17 Apr

Make Better Videos!! Kill Your Credibility Blind Spots

We’ve talked about how important video is – but we need to be sure we’re doing video the right way!

Video can be super powerful to take you from here to there, but it can also take away your credibility if you are unknowingly making these mistakes.

Here we review the pieces of the puzzle that make a great video, and how to be sure there are no credibility blind spots on that video.

1. Um, what are you saying?

Stop with the superfluous filler words! No more ‘um’, ‘you know’, ‘sort of’, ‘uh’.

Fillers extinguish passion.

“We need to, uh, examine your spine for subluxations, because it can sort of be the cause of your health issues. We just kind of need to see where these misalignments are so we can um, find out how we can help you.”

Examine your speech and eliminate these non-meaning, filler, credibility-killing sounds. If you struggle to not say um, or start a sentence with um, just close your mouth. Literally. Just pause and wait for the real start of your sentence to appear and then start speaking. Take that moment to gather your words and use every single one of them with intention.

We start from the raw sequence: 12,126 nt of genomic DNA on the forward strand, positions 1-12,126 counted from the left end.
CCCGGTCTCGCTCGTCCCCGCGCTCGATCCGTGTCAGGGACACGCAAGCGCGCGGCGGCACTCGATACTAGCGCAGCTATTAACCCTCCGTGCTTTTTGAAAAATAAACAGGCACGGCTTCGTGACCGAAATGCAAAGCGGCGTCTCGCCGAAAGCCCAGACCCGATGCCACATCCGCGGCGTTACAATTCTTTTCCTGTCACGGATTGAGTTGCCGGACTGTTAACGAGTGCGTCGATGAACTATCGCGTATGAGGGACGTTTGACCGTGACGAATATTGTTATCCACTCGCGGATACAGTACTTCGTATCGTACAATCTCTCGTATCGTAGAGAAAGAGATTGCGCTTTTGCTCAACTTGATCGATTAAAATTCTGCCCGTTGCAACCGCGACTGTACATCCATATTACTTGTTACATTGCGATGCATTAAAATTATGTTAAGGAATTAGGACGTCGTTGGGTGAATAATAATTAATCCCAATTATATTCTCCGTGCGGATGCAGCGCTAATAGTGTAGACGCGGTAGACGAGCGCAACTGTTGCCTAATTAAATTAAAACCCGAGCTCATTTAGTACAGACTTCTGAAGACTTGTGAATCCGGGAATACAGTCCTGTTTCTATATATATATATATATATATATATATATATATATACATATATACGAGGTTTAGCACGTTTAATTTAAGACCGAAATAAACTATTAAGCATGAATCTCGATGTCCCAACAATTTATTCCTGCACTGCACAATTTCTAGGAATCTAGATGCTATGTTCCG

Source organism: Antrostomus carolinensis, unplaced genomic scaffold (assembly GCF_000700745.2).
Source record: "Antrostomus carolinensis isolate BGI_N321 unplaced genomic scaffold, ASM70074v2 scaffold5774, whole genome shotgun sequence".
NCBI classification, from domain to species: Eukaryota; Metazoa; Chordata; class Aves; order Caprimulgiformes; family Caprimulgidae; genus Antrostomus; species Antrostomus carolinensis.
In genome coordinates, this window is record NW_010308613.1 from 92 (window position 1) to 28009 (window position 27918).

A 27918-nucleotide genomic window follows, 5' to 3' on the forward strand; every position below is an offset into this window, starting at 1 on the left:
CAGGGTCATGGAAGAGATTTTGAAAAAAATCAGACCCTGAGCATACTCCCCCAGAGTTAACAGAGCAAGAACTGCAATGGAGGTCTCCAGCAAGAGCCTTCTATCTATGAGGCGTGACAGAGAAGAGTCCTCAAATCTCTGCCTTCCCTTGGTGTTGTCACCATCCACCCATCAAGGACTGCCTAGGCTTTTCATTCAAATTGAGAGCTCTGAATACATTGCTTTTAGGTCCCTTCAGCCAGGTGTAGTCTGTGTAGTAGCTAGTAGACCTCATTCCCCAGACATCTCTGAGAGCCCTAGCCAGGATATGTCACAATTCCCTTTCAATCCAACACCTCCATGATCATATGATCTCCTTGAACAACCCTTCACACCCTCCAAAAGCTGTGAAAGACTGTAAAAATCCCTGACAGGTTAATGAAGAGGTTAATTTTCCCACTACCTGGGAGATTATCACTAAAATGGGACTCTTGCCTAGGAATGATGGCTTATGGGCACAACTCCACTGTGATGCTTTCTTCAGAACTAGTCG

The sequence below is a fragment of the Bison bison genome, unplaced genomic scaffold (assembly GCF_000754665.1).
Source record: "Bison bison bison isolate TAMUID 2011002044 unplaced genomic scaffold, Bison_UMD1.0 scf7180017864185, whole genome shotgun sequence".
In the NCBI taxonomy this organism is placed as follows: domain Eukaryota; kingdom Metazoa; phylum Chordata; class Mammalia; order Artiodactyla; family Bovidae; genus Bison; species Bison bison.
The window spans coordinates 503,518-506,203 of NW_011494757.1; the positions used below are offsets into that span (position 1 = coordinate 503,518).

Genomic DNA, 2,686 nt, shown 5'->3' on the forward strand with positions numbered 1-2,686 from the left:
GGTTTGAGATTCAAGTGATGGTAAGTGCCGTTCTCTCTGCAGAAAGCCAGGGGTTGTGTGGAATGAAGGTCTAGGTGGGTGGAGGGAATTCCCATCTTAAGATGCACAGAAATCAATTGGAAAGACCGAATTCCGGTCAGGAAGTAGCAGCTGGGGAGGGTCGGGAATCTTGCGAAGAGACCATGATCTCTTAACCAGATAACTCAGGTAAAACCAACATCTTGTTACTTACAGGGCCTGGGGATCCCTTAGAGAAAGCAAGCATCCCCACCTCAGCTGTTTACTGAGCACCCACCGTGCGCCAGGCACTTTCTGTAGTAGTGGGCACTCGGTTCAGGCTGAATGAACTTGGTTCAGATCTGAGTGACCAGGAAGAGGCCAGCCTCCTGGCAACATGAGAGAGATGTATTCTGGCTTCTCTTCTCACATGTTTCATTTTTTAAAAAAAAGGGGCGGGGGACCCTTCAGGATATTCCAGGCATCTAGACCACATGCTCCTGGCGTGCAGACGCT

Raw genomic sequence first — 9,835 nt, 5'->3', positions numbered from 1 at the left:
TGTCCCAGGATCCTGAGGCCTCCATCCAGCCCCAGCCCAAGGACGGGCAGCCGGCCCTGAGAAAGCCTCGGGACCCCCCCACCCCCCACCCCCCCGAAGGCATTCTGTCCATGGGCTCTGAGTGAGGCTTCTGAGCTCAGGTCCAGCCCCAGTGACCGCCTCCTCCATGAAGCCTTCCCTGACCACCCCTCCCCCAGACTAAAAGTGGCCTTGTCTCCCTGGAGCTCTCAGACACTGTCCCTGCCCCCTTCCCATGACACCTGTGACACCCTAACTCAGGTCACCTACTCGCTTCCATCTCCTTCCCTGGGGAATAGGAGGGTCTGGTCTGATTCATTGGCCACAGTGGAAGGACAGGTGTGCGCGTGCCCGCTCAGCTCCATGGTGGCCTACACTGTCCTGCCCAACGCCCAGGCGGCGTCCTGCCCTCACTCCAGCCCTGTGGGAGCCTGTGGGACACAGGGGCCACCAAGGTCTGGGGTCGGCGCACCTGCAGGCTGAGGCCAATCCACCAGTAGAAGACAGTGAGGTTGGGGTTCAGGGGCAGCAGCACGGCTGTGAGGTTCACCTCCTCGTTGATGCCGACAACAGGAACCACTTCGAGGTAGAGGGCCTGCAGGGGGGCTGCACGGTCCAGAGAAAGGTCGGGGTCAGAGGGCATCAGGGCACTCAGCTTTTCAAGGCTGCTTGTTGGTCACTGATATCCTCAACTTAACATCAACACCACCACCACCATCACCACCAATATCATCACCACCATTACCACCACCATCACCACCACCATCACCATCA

2. Be aware of and stop nervous habits!

Check yourself for extraneous movements – jiggling your knee, bobbing your head, shifting your weight. This excessive fidgeting is a self-comforting behaviour and sends the message that you are uncomfortable in this situation.

Have a staff member or someone you trust help you the first few times while filming to alert you if you are fidgeting or moving unconsciously. You want to send the subconscious message to your viewers that you are the expert and they need to hear and understand what you are saying!

3. Self Commenting

It’s easy to overreact if you make a mistake, by saying “sorry” or by making a joke “no more coffee for me!” or by shaking your shoulders as if to say you failed. It’s easy to trip over a word or get tongue-tied, so simply correct them and move on.

4. Are you telling me something or asking me a question?

Where are you placing your upward vocal inflections? Be confident in what you are sharing and make clear statements that end with a downward inflection.

It is common to put an upward inflection when you are nervous or feel overwhelmed with all of what you are saying, so listen to yourself in your rehearsal and daily speech to be sure that you are expressing yourself as a confident communicator who is an expert in your field.

5. Don’t make yourself smaller

It is easy to feel intimidated when you have a camera in your face, and this can translate into pulling your feet closer together, tucking your arms to your sides and speaking softly. This doesn’t serve anyone!!!

Be sure the camera angle captures your best self. Stand tall, feet at shoulder width with your shoulders back and head high. Stand with confidence and balance your weight on both feet and speak with confidence, because you are the expert!

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